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Once upon a time, I saw a strange world.

  As a bright eyed graduate student, I was eager to experience something life-changing.  Two planes and twenty plus hours later, I arrived in a place with different dialects, different languages, customs, food, and different constellations stretched above my head.  Gone was the Big Dipper that I was accustomed to, instead, the Southern Cross greeted me from the Heavens.  In South Africa, I walked many miles inside museums, libraries, universities, and market places.  I tried to memorize every smell, sound, color, sight and feeling that I was experiencing.  I tasted things I have never tasted, made friends, and I marveled at what deal I must have made with Spirit that would allow me, even if for a few weeks, to be lulled to sleep by the crashing waves of the ocean.

The ocean was literally in my back yard.

  The majority of our planet and our body is made up of water, so to see it sprawl before you is breath taking and humbling. The ocean stilled me.   I recognized the power of the water and sought it out at every chance I got. 

Then, I realized that water was a luxury for many of the people in the cities I visited. 

Tin and cardboard shanty homes were furnished with only makeshift beds; there were no toilets...and no water.  I was amazed!  OCEANS were all around, in some cases; the smell of salt was faintly in the air, yet these people, these humans, composed of mostly water, in a nation surrounded by OCEANS, in a planet made of mostly water, had little access to...water.

We students, proud Ah-mer-ree-cahns, toured the shanty houses.  I was ashamed....we shouldn't be allowed into these communities to gawk at their poverty, I thought.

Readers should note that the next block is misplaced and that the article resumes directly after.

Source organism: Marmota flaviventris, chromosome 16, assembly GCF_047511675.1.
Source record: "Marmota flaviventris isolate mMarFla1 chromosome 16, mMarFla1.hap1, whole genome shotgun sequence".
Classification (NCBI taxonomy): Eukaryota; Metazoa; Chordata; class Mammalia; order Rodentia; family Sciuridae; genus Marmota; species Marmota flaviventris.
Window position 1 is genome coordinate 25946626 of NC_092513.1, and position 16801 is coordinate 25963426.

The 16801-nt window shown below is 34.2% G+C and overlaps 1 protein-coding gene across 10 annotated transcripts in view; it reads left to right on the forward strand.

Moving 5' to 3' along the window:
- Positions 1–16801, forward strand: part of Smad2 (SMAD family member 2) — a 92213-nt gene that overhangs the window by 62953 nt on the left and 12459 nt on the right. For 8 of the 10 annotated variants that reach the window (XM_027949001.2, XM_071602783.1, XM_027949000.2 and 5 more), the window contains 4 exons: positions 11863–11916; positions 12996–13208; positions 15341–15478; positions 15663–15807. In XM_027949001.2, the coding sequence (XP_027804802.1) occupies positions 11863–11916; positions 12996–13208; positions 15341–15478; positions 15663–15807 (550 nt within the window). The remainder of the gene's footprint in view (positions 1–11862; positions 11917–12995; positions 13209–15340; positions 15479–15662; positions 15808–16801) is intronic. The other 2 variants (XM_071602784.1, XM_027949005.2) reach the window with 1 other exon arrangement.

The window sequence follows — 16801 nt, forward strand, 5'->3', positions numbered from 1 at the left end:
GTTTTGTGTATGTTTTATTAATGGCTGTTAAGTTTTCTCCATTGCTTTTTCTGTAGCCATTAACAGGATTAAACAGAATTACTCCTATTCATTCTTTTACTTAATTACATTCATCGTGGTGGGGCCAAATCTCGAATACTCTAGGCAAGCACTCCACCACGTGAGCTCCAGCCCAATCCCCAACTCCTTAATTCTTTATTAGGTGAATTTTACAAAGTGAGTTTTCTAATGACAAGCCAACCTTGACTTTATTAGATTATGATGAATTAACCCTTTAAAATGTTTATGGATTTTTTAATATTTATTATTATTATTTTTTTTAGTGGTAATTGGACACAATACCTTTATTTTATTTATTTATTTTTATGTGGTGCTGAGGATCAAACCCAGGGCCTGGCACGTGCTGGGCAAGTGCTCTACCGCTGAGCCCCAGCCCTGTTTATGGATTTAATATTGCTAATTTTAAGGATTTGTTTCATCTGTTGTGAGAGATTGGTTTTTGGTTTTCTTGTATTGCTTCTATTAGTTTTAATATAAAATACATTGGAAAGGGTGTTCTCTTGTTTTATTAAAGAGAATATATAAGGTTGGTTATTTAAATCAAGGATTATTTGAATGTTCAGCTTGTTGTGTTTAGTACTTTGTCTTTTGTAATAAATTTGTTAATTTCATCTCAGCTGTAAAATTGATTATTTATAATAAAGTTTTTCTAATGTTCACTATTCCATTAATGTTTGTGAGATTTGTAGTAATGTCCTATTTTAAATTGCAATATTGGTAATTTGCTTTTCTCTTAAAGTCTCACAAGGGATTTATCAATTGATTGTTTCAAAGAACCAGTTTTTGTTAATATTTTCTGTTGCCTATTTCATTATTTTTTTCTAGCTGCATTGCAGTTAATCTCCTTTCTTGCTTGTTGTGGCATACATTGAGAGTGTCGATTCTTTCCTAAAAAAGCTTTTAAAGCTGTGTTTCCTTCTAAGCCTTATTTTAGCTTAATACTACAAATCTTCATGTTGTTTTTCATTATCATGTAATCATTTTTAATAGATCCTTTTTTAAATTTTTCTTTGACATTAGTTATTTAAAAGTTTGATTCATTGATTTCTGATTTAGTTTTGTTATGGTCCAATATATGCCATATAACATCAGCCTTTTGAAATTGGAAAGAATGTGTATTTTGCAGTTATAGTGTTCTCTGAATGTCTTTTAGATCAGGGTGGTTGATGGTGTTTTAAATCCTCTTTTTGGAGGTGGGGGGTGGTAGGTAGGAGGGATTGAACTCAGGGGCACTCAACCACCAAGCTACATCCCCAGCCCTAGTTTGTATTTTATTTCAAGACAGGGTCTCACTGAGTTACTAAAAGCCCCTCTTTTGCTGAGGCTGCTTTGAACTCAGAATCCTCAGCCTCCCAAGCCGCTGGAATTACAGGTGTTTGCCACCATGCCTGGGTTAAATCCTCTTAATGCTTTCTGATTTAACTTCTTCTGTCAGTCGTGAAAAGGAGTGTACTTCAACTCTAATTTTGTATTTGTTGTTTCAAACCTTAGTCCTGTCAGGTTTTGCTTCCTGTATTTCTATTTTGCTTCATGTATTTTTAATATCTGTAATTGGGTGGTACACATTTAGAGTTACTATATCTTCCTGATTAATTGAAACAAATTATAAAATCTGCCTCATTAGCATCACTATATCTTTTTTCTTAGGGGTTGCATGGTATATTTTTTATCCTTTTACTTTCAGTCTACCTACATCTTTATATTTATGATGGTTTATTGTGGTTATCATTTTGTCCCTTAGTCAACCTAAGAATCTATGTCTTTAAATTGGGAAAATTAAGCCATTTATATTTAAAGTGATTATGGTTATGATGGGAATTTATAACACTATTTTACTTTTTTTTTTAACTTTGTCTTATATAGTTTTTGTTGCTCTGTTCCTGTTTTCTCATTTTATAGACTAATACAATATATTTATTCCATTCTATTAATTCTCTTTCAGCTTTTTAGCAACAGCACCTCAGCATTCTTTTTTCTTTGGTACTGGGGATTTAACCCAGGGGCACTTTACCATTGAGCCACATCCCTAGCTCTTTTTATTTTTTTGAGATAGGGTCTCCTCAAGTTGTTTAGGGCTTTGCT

What can I do? 

I just finished eating seafood straight from the ocean that sat in my view, what am I supposed to do with this experience?  Miles and miles of shanty towns before the beauty and luxury of ocean front houses and business, how does this not shame all who see it?

My eyes flowed with water.

Children ran out of the makeshift tin homes to chase the Ah-Mare-Ree-Cahns.   In that space, we were famous. We were rich, giants, walking dreams.  We Ah-mare-ree-cahns, we students of little means and big hearts, searched our pockets for our meager snacks.  We handed out crackers, peanut butter and jelly sandwiches, half eaten candy bars, and snapped pictures with the big-grinned babies.

My smile hid what heart thought.

At least give them the dignity of flushing their own toilet.

Ah-mare-ree-cah is not perfect, but THIS, I thought, would NEVER happen back home.

 

And then...there was Flint.

Babies burned by baleful waters.       

How does this not shame all who see it?

Once upon a time, I saw a strange world, wait...

I am mistaken...

This is home.